The three credit bureaus (Equifax, Experian, and TransUnion) developed their own scoring system called VantageScore. The goal is to standardize the score but still has a long way to go before it becomes widely used. The VantageScore credit score has gone through a number of iterations most notable is the change of their credit score range from 501-990 to the similar FICO range of 350-850.

The most common credit scores are commonly referred to as FICO. FICO is an organization that created algorithms to determine the risks of potential borrowers. The credit bureaus began providing the scoring along with the credit reports they provide to consumers and creditors.

There are many ways credit scores are calculated. There is no one real credit score. In fact, the credit scores that your lender uses may be different from the scores you get from FICO itself. All these scoring methodologies all use the same information found in your credit report, however, calculations to come up with your credit score.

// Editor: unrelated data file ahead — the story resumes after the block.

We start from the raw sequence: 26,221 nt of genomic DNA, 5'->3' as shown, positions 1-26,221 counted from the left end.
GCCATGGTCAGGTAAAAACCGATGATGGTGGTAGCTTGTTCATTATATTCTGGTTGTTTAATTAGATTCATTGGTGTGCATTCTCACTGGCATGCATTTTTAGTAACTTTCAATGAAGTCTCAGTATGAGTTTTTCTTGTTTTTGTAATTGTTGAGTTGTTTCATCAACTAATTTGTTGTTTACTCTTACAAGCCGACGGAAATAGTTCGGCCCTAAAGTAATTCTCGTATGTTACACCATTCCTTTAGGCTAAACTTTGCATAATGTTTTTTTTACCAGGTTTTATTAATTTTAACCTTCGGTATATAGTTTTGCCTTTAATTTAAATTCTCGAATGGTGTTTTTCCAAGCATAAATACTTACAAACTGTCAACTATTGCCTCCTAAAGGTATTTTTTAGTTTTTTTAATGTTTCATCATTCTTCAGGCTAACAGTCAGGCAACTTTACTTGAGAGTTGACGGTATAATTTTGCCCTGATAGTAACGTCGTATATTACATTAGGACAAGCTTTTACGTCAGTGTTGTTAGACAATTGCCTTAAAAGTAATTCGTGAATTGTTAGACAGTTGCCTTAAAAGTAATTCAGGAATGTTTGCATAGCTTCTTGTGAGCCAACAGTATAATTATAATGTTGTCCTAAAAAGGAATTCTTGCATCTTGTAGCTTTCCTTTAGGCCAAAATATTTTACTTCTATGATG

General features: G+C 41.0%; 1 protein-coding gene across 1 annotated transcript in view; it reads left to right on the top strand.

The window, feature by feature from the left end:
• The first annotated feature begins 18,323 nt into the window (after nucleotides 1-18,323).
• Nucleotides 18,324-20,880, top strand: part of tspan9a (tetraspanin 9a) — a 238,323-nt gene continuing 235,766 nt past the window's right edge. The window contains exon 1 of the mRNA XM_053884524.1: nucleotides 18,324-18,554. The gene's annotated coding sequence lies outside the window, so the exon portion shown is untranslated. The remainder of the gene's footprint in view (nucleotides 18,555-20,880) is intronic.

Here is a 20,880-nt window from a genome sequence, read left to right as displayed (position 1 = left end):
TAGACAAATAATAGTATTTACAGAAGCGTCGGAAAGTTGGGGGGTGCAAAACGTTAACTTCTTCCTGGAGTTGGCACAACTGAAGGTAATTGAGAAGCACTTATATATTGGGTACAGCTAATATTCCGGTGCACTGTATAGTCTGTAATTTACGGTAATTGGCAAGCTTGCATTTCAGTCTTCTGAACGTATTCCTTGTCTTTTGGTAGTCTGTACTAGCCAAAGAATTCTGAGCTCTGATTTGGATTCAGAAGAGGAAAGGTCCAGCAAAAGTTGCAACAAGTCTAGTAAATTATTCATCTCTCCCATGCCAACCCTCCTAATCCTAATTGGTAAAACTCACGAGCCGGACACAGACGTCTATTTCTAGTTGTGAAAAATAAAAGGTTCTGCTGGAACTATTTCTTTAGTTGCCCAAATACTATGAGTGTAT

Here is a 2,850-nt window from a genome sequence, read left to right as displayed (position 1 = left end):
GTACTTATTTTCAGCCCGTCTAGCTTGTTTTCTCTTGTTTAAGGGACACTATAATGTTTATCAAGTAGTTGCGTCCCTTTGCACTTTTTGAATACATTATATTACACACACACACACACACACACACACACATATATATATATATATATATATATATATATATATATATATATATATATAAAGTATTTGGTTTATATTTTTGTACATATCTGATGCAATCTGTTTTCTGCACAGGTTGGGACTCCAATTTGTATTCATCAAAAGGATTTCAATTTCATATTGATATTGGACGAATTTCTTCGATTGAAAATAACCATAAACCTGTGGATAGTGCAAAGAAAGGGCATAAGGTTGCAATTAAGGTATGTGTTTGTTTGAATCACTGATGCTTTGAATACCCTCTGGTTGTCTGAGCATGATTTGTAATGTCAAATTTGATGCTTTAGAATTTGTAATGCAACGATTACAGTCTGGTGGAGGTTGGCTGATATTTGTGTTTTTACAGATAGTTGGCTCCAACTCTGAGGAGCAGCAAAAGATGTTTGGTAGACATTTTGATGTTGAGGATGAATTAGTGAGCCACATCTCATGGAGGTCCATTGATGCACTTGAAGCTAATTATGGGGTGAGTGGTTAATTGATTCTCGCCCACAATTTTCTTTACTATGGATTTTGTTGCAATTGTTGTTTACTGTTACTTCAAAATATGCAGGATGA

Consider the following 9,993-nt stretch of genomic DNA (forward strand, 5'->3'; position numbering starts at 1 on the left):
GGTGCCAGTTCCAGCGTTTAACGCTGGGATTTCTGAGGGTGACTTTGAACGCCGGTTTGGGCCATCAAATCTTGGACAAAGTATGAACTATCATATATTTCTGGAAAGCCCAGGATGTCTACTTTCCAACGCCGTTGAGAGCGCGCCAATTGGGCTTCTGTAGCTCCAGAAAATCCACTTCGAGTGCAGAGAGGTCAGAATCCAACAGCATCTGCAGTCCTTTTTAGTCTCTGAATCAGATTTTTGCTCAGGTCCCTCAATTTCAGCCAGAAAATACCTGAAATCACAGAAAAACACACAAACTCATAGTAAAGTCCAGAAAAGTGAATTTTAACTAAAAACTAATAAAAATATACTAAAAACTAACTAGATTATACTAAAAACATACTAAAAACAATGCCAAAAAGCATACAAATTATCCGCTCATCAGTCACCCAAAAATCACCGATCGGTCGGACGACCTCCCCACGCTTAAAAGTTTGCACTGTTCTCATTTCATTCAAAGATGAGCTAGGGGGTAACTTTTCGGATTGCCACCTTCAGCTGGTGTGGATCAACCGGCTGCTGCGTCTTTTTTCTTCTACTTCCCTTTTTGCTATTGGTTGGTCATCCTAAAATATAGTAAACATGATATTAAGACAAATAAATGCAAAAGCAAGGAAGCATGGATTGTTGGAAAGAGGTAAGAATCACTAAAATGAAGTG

VantageScores uses six factors to calculate credit scores

Payment history how timely and consistent your payments are 28%
Credit utilization debt-to-credit ratios and how much credit is available 23%
Credit balances what your total debt is; most likely, delinquent debt is counted more harshly than current debt 9%
Depth of credit length of credit history and types of credit previously received 9%
Recent credit how recent and many new hard inquiries and new accounts there are 30%
Available credit how much credit can be accessed, for example, could you spend $50,000 of credit tonight or within the next week 1%

 

What doesn’t count

Lots of things don’t factor into the VantageScore model — or any other credit scoring model, for that matter — including race, color, religion, nationality, gender, marital status, age, salary, occupation, title, employer, employment history, where you live, or even your total assets.

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